The relationship between Sachin Tendulkar and the M.A. Chidambaram Stadium has been a gratifying one. The theatre has inspired him and the maestro has held the audience spellbound.

Tendulkar’s 970 runs and five hundreds in 10 Tests at Chepauk — the most runs and centuries by this astonishing batsman at any ground — have seen him build immortal monuments in the city.

It’s not just the numbers but the manner in which Tendulkar has achieved them that make his achievements here special. Each one of his centuries has been significant.

It was here in an epic innings, capturing the passion and drama of sport, that Tendulkar carved out a magnificent 136 against Pakistan in 1999. Tendulkar withstood searing back-pain, he often cried out in agony, but refused to give in.

Pakistan clinched a thriller by 12 runs but Tendulkar’s fourth innings master class represented victory in a defeat. A team-man, though, Tendulkar was inconsolable in the dressing room.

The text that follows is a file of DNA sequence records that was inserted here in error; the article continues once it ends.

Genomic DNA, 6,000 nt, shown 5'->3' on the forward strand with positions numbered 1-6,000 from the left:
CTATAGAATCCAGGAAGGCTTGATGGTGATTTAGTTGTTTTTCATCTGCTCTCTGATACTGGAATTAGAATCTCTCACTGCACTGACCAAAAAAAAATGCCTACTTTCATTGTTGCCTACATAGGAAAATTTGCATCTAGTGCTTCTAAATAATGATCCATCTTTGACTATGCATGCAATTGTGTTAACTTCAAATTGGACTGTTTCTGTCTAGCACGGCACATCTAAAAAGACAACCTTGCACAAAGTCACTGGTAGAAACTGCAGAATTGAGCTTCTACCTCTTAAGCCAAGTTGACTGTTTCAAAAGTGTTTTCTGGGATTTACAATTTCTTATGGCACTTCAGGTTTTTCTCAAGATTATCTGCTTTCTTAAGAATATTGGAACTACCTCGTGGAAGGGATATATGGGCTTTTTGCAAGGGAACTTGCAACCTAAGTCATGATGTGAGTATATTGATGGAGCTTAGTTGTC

A year earlier, Tendulkar had conjured up an awesome game-changing second innings 155 not out against Australia. When leg-spinning legend Shane Warne came round the wicket to exploit a rough, Tendulkar, taking a leg-stump guard and opening his stance, pulled him against the turn in a moment of sheer wizardry.

Plenty of thought and preparation went into his batsmanship. Ahead of the series, Tendulkar practised in the nets by getting former India leg-spinner L. Sivaramakrishnan to pitch into the rough outside leg that he had dug up himself!

In 2001, Tendulkar’s technical excellence and mental fortitude were on display again as he made 126 against a high-quality attack of Glenn McGrath, Jason Gillespie and Warne. India nailed the decisive Test of an incredible series by two wickets and Steve Waugh’s Final Frontier remained unconquered.

Tendulkar’s fourth-innings unbeaten 103 provided India, pursuing 387, a famous six-wicket win over England in 2009. The manner in which he employed his feet against spin on a deteriorating surface underlined the balance and the inventiveness of his batting.

Interestingly, Tendulkar’s first Test hundred in India — a strokeful 165 versus England in 1993 — arrived at Chepauk. This has, indeed, been an enduring romance.

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